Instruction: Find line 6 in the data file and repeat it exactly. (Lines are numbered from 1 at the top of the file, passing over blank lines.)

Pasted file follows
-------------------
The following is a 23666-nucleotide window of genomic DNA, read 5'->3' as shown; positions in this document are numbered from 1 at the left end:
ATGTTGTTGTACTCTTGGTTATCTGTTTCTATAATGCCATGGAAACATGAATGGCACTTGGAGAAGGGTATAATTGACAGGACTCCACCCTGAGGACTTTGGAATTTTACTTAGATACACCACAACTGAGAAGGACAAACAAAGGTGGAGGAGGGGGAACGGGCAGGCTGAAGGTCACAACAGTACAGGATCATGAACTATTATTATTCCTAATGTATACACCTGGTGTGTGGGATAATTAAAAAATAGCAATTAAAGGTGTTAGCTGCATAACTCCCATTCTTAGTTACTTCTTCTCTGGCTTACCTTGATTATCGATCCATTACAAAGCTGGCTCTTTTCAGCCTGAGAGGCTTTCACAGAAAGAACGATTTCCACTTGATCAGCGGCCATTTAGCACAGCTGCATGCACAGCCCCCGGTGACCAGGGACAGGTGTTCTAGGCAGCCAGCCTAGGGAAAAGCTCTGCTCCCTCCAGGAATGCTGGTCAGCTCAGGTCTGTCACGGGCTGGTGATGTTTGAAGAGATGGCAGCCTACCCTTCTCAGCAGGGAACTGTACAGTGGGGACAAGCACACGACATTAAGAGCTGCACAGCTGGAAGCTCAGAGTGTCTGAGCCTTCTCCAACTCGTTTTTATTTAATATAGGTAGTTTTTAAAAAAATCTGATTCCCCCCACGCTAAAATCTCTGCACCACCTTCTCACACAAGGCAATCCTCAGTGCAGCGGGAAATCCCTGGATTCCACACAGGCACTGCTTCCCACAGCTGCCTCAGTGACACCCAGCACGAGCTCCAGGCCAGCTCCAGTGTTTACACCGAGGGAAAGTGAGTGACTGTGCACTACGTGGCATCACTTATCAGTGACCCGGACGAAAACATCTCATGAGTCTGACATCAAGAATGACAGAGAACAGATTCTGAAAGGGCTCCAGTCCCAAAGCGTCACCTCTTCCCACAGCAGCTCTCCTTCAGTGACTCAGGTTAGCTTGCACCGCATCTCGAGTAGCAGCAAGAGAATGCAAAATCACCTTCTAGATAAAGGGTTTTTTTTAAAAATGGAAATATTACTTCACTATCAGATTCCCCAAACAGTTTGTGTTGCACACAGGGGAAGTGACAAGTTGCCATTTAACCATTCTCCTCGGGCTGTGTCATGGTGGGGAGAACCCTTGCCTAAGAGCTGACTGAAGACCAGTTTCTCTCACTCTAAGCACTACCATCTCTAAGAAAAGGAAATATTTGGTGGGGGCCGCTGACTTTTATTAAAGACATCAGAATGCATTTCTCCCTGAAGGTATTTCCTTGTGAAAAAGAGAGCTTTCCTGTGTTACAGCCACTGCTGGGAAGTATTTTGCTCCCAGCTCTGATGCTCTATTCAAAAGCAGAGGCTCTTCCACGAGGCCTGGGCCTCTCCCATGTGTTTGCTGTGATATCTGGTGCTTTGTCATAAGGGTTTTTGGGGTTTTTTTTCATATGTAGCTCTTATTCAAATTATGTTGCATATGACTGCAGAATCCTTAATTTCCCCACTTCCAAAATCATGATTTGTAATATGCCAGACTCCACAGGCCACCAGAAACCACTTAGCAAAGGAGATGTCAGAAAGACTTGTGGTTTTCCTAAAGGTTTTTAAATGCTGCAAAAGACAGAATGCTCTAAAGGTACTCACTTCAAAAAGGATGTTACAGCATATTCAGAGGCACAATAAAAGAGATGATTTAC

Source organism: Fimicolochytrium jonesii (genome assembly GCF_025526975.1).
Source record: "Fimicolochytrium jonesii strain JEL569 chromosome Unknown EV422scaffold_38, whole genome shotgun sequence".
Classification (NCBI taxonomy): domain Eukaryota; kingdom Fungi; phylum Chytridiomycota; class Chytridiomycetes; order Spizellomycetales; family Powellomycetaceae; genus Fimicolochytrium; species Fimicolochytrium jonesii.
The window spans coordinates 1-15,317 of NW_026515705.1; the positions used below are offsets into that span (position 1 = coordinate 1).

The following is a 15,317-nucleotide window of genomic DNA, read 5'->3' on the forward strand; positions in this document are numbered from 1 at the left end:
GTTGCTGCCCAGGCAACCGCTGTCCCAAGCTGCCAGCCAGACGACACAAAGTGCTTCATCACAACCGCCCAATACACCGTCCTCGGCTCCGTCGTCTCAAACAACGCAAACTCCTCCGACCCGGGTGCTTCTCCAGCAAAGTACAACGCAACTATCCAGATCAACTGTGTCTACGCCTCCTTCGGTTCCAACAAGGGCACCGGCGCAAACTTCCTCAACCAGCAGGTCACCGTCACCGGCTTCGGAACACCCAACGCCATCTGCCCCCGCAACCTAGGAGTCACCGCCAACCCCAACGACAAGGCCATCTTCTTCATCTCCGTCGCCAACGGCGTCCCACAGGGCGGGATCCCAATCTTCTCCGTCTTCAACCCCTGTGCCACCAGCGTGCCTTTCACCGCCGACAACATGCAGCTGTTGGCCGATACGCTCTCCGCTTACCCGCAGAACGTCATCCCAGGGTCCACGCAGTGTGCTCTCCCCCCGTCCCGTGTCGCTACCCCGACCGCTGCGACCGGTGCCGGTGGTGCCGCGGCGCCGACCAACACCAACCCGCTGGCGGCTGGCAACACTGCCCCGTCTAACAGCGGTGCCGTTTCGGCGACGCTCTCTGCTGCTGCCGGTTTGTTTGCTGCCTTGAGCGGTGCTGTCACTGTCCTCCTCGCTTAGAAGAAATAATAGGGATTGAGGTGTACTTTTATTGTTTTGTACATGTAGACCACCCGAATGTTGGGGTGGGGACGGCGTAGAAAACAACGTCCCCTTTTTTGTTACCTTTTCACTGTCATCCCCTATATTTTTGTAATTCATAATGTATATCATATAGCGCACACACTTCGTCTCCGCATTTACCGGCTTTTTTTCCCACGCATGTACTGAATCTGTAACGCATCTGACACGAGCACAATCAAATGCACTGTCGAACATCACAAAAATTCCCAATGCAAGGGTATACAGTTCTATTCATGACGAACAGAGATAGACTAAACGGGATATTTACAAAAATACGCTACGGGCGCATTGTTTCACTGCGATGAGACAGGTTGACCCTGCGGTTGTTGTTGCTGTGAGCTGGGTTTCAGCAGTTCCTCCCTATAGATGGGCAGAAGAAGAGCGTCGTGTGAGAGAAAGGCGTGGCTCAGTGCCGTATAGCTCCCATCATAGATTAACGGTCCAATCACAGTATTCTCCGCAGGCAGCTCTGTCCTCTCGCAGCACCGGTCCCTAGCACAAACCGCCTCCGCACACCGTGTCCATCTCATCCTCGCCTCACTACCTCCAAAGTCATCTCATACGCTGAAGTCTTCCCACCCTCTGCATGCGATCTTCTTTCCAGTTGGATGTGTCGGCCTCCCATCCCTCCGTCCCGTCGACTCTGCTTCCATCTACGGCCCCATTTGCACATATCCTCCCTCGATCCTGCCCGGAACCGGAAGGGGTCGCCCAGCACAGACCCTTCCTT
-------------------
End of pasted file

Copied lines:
The window spans coordinates 1-15,317 of NW_026515705.1; the positions used below are offsets into that span (position 1 = coordinate 1).